Skip to content


Kundlik Tukaram Fatangale Vs. the State of Maharashtra - Court Judgment

LegalCrystal Citation
SubjectProperty
CourtMumbai High Court
Decided On
Case NumberSpl. Civil Appln. No. 3746 of 1976
Judge
Reported inAIR1977Bom83; 1976MhLJ825
ActsMaharashtra Agricultural Lands (Ceiling on Holdings) Act, 1961 - Sections 2, 4, 4(1), 6 and 12; Bombay Prevention of Hindu Bigamous Marriages Act, 1946; Bombay Prevention of Hindu Bigamous Marriages (Amendment) Act, 1955
AppellantKundlik Tukaram Fatangale
RespondentThe State of Maharashtra
Appellant AdvocateN.S. Munshi, Adv.
Respondent AdvocateR.R. Deshpande, Addl. Govt. Pleader
Excerpt:
a) it was declared that all living spouses were to be looked upon as individual members of a family unit, as defined under section 4 of the maharashtra agricultural lands (ceiling on holdings) act, 1961.;b) it was ruled that the child, who was in the womb on the date of commencement, was a member of the family unit under the maharashtra agricultural lands (ceiling on holdings) act, 1961. - maharashtra scheduled castes, scheduled tribes, de-notified tribes (vimukta jatis), nomadic tribes, other backward classes and special backward category (regulation of issuance and verification of) caste certificate act (23 of 2001), sections 6 & 10: [s.b. mhase, a.p. deshpande & p.b. varale, jj] caste certificate petitioner seeking appointment against the post reserved for member of schedule tribe ..........in this petition is regarding the number of members in the family falling under the definition of 'family unit' as given under section 4 (1) of the maharashtra agricultural lands (ceiling on holdings) act, 1961 as amended, (hereinafter called the new act). the petitioner was taken as holding in all the lands measuring 84 acres and 23 gunthas. pot kharab of 4 acres was allowed so that the land for the purposes of determining the ceiling area was taken as 80 acres 23 gunthas on the basis of 6 members in the family he was allowed to retain 60 acres so that 15 acres 23 gunthas was declared as surplus.2. the decision of the surplus-land determination tribunal was maintained by the revenue tribunal, but on a slightly different reasoning as will be evident later on. in challenging the decision.....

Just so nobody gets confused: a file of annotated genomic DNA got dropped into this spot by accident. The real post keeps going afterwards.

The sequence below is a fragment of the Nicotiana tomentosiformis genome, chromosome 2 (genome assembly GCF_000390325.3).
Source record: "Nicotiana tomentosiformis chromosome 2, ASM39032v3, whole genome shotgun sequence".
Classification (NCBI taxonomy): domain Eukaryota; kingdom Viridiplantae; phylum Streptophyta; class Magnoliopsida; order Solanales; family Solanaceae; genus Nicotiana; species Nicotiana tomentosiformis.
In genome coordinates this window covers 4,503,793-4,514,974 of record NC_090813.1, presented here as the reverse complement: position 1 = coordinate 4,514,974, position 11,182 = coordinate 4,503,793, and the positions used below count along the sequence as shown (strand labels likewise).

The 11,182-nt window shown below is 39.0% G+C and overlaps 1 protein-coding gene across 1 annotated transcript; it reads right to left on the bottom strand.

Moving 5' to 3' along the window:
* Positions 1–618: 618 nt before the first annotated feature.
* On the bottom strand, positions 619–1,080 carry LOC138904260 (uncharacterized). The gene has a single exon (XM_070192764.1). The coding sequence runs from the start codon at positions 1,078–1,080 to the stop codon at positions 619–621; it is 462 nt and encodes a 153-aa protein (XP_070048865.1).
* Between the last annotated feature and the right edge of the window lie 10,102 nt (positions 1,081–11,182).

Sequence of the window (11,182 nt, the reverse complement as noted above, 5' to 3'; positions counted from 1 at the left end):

Judgment:
ORDER

1. The only point that arises for determination in this petition is regarding the number of members in the family falling under the definition of 'family unit' as given under Section 4 (1) of the Maharashtra Agricultural Lands (Ceiling on Holdings) Act, 1961 as amended, (hereinafter called the New Act). The petitioner was taken as holding in all the lands measuring 84 acres and 23 gunthas. Pot Kharab of 4 acres was allowed so that the land for the purposes of determining the ceiling area was taken as 80 acres 23 gunthas On the basis of 6 members in the family he was allowed to retain 60 acres so that 15 acres 23 gunthas was declared as surplus.